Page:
IMG_1345

Julianna never made it back to school after the winter holidays that year. In January 2014, our world changed with a runny nose. She would be hospitalized three times that year for respiratory failure.  The January admission was the worst one. She was in for four weeks and lost a lot of strength. She was never able to use her walker again after she got out. Here, she’s still in the hospital, but is on the mend and doing physical therapy. At that point, I was happy that she survived: that she was still able to stand was bonus.

 

IMG_1396

Summer 2014 — almost four. Her walker went into the garage, and J’s physical therapist let us borrow one with torso support. She wasn’t able to cover much ground with it, but it was better than nothing. She was having difficulty standing with assistance at this point.

Also that summer, we got a stander. This let Julianna bear some weight while supported. She is using it to paint (right). When she needed a break, she could recline. She didn’t love it, but the large “desk” was a good surface for playing and projects.

 

This was also the summer that scoliosis came into the picture. We tried a few different braces, but she hated them. (We can’t find any pictures where she looks like her happy self in a brace — this is the best one.) Worse still, they pressed on her abdomen and made her throw up, which led to aspiration. This was probably the hardest time for us. She was losing the ability to even sit up (right).

 

SONY DSC

A bright spot amidst all the decline was her power wheelchair. It gave her freedom, and she liked to go FAST!  (She would always “forget” to switch back to the slower indoor speed when coming from outside…) This is from January 2015. She drove into her princess room for the first time during her Make-A-Wish party. I am so grateful that she was able to do this on her own. Soon after this picture, her worsening scoliosis and arm strength made it impossible for her to use her power wheelchair. It sat in our dining room for over a year. It was a painful reminder, but we didn’t want to give it away. I also didn’t know how Julianna would feel. Last month, we asked, and her answer was simple: “Yes. Give it away.” No hesitation, no self-pity — it’s her way.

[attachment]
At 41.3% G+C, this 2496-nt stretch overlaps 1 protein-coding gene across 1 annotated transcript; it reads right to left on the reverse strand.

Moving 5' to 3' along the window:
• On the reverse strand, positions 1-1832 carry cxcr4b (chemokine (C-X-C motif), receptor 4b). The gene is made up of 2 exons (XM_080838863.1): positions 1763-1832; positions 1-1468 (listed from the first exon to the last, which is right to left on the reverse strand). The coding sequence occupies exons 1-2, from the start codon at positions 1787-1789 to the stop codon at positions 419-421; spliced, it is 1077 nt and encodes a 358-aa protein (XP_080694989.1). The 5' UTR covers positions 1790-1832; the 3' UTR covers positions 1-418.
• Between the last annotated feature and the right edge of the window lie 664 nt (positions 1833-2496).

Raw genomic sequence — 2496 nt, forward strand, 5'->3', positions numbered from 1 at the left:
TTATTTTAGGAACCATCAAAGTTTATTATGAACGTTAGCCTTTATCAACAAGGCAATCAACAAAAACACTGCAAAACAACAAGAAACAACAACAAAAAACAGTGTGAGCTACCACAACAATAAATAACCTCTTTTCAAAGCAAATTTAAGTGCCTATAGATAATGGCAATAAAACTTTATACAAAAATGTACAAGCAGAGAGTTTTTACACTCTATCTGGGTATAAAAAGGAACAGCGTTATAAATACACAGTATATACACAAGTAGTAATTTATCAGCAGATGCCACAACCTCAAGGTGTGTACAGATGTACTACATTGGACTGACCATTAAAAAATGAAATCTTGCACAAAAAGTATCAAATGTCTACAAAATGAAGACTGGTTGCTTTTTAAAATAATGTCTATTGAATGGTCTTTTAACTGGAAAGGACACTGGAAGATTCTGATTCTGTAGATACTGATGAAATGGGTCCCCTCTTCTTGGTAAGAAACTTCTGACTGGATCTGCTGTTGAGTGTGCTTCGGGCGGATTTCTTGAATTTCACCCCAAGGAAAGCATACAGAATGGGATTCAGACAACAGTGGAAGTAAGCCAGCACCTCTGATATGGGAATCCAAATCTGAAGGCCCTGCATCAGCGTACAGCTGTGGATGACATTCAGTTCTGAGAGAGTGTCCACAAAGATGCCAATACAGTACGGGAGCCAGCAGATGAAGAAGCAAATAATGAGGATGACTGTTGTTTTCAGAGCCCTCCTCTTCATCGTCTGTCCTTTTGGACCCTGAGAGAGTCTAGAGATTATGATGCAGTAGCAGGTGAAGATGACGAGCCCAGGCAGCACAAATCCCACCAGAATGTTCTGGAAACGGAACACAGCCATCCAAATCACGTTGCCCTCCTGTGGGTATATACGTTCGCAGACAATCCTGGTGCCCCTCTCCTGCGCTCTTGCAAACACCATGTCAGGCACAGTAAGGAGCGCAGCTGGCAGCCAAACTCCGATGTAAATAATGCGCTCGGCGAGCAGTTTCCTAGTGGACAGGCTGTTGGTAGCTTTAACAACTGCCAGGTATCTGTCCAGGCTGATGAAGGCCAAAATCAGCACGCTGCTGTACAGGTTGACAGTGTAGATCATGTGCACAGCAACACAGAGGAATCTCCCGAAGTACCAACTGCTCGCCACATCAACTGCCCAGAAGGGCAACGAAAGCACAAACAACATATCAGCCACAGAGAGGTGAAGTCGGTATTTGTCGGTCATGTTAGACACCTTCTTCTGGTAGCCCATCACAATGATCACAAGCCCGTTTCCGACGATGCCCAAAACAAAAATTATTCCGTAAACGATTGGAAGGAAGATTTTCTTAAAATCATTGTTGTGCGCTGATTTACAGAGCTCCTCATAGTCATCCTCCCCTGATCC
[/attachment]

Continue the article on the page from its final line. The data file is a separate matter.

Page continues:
Moon-307

capturing grace photography

And now, we rely on the ubiquitous TumbleForm chair. It’s the only thing that is able to keep Julianna upright. She needs her BiPAP and suction with her at all times, which makes movement (even from room to room) difficult. She gets around on a custom made cart from Grandpa.

And speaking of that cart:

M: Did you know that if I could snap my fingers and take your CMT for you, I’d do it? Then I would have CMT and you wouldn’t. That would be so great.

J: But then you wouldn’t be able to walk.

M: I know. But it’d be worth it.

J: Mom, I don’t think that’s a good idea.

M: Why not?

J: Because you’d break the chair cart. You’re really heavy.

M: I wouldn’t have to use that, silly. I’d have something else.

J: Like a wheelchair?

M: Yes.

J – Oh! Laughs silently

 

 

 

The Onion